International travel restrictions due to coronavirus outbreak
This message was sent to the university community through the Office of the Vice President for Academic, Faculty and Student Affairs, in conjunction with the Office of Environmental Health and Safety and the Office of Business Affairs.
Dear University Community,
I’m sure you are aware of news reports about the Novel Coronavirus outbreak in China. 2019 Novel Coronavirus (2019-nCoV) is a virus (more specifically, a coronavirus) identified as the cause of an outbreak of respiratory illness first detected in Wuhan, China.
The U.S. Centers for Disease Control and Prevention (CDC) is actively providing guidance on the outbreak and UT Health San Antonio is carefully monitoring the situation. Please refer to the CDC website for more information regarding the virus and its impact.
This is a dynamic situation that is changing rapidly. The U.S. Department of State has updated the travel advisory warning to China to a Level 4: Do Not Travel. The university will disallow travel to both China and Hong Kong at this time. We will continue to monitor the situation and update the university community.
If you have family and friends who have been impacted by the Coronavirus outbreak, please know that there are resources for you on campus. The Office of International Services has a reference list on its My UT Health intranet site (VPN required). Also, do not hesitate to contact the Office of International Services if you need any support, referrals or simply a listening ear.
The Office of International Services has received several inquiries regarding arrivals of new international visitors from China to our campus.
As of today, there are no known restrictions on incoming Chinese visitors to the U.S., assuming that they are not from a region that is currently on lockdown. Please refer to the CDC advice regarding what to expect if you are traveling from China to the U.S.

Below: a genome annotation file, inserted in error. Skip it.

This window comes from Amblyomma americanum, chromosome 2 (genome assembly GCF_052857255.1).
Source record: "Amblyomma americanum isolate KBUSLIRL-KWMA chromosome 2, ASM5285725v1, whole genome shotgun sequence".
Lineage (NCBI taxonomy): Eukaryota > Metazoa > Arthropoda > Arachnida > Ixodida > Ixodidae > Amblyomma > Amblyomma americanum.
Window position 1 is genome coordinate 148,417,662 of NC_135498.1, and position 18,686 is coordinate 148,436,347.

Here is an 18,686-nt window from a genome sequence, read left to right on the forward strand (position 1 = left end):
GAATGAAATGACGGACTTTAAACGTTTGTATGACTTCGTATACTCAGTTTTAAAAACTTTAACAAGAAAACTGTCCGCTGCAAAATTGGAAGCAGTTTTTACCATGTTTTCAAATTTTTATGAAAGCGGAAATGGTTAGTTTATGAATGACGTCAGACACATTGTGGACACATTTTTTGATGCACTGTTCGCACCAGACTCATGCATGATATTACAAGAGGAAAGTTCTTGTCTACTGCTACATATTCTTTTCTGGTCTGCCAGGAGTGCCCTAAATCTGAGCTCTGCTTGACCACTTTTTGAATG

CDC and U.S. Customs and Border Protection are implementing enhanced health screenings to detect travelers with fever, cough, or difficulty breathing when entering the United States.
The screening procedures include:
- Travelers fill out a short questionnaire about their travel, any symptoms and contact information.
- CDC staff take the temperature of each traveler with a hand-held non-contact thermometer and observe the traveler for cough or difficulty breathing. If sick travelers are identified, CDC evaluates them further to determine whether they should be taken to a hospital for medical evaluation and to get care as needed.
- If the traveler does not have symptoms, CDC staff will provide health information cards to take with them. The cards tell travelers what symptoms to look out for and what to do if they develop symptoms within 14 days after leaving China.
As of today, there is no FDA-approved test for the Novel Coronavirus. The only way to do laboratory testing is to send samples to the CDC.
That leaves us with baseline fever monitoring upon arrival, a physical exam by Wellness 360 or other health clinic and then routine symptom monitoring by the individual. If visitors find themselves with respiratory symptoms, they will need to self-report to their sponsoring department and our office will work with them regarding their immigration status.
Departments should work directly with the Office of International Services on incoming scholars from China whose arrival is planned for March or April.
In addition, if you are a visitor from China whose J-1 program recently ended or will end in the near future and you are concerned about your ability to return home, please contact the Office of International Services. We will work with you and your sponsoring department to extend your J-1 documents so that you can remain here until the situation is more stable.
We want to remind you about the potential health impact of the many viruses and flu-related illnesses that typically occur during winter and the importance of taking measures to avoid becoming sick.
We encourage you to follow these practices to keep yourself healthy:
- Wash your hands often with soap and water.
- Avoid touching your eyes, nose or mouth with unwashed hands.
- Avoid close contact with people who are sick.
- Cover your mouth and nose when you cough or sneeze, then wash your hands afterwards.
- Stay home if you are sick to prevent others from contracting your illness.
As the situation evolves, we will keep you updated of any changes that would impact either international travel or our international population. Please do not hesitate to contact us if you have any questions, or Environmental Health, Risk, and Safety at 210-567-2955.
Jacqueline Lee Mok, Ph.D, Vice President for Academic, Faculty and Student Affairs
Michael A. Charlton, Ph.D., CHP, LMP, CIH, CSP, CHMM, Assistant Vice President for Risk Management & Safety
Gerard E. Long, Ph.D., M.B.A., CPA, Assistant Vice President for Business Affairs